I barely had friends as it was and was not ready to put my life in the lights. My hometown of Sacramento is a place where you hear everyone’s gossip, at least in the private high school culture I was a member of. I was afraid of the rumors and drama that could start by pressing charges. I didn’t even know this guy’s name! I ran into him twice later on after the incident, and he had no idea who I was.
He was having a completely normal day without a care in the world. Meanwhile, I endured a minor panic attack and ran to my car to hide. I wasn’t strong enough to face him.
But I’m not running now.
“What about if he did it to someone else? You could have stopped him!” I understand that. But when you are a 16-year-old in high school, you are not the strongest version of yourself quite yet. I simply needed to process for myself what had happened, which took some time, and by then, I was ready to work through it to just come to a point of wellbeing.
The second incident was with someone that most people would say was a “close” friend. We were hoping to reconnect during a school break. He made sure I had more than enough to drink by forcibly driving us to multiple bars even though I could barely make a full sentence. I eventually found myself on the side of a road with my pants down trying to mutter the words “no,” but I could barely speak.
In college I had an emotionally abusive boyfriend who was my main emotional support. When I told him about the sexual assault by my “friend”, he responded instantly by saying it was my fault. He started questioning me, asking, “Why were you even that drunk? Why did you even get in the car? You should have known.” He was so convincing that I started telling myself that it was my fault too, leaving me drowning in guilt.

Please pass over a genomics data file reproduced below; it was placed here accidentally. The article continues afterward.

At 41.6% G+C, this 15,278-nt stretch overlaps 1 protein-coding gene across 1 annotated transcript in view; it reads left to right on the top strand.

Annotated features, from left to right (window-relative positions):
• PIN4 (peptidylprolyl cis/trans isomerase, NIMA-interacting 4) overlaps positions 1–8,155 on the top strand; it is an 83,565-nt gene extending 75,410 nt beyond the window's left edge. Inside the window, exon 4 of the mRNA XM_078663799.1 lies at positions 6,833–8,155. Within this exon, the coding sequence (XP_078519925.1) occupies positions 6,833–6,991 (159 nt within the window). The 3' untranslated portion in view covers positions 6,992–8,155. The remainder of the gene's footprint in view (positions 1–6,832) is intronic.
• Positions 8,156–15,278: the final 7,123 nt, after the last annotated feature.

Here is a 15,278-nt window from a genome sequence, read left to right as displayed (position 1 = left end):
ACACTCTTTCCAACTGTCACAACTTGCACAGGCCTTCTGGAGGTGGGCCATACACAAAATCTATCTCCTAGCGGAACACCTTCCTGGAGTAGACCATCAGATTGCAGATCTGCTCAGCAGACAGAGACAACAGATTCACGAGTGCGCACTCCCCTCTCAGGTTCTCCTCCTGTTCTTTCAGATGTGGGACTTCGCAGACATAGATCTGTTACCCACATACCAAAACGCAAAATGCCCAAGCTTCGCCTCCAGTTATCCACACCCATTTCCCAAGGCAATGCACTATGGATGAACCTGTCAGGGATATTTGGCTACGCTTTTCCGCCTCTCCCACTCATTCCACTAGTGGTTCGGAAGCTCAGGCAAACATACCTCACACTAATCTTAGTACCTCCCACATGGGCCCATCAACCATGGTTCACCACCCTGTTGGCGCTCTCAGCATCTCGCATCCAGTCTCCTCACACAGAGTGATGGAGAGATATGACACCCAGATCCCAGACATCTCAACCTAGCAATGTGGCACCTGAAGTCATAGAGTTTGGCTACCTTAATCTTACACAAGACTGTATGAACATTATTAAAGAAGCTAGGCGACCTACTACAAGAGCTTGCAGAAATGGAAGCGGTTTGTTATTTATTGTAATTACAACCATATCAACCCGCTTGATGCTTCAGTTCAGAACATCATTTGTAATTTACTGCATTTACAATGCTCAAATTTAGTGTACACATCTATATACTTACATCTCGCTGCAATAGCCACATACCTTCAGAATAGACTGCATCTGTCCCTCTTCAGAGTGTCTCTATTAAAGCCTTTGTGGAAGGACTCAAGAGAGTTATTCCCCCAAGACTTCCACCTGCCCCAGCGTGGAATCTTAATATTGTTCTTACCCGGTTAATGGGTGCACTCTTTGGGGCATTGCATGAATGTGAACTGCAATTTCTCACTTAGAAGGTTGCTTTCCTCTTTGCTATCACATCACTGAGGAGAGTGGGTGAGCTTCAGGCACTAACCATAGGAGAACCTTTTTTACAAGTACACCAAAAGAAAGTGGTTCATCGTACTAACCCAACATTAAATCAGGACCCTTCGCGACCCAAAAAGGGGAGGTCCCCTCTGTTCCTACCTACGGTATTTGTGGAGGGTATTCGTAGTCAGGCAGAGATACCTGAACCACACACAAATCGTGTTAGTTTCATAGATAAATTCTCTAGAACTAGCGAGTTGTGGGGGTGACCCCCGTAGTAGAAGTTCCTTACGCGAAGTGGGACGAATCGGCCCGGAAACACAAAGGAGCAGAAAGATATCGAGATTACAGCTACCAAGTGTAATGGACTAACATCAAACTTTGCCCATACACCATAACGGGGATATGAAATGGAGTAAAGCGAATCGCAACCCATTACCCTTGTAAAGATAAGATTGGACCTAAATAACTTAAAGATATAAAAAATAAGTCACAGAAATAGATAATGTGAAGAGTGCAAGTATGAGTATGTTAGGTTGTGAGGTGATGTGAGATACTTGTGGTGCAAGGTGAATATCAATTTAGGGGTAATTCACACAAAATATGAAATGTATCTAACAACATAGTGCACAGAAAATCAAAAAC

I saw my assaulter a few months later. He didn’t even acknowledge me. Some people asked, “Why didn’t you confront him?” When you see your assaulter for the first time afterwards, you don’t immediately feel anger and run to them screaming, “you bastard!” I was filled with complete fear in a crowded bar surrounded by our mutual friends. But I worked through this fear with my therapist and we planned that if I ever see him again, he will be getting a drink to his face.
After I write this, I will also be writing him a letter, and I have half a mind to send it to his mother since we are family friends. I hope to include the fact that I am now haunted by the freeway exit that he took before stopping the car to assault me, how disgusting of a human being he is, and I’ll throw in few cuss words my therapist gave me permission to use as a way to get out lingering anger.
I hope by sharing my own thoughts and experiences, those of you who have been questioning your own experience can gain strength. Maybe you won’t share your story or tell anyone—what you choose to do with your experience is up to you, and only you. And to those of you who have been on the other side of comforting a friend, I hope you see some clarity on what we may be feeling, and why they may respond the way they do.
Now, here I go.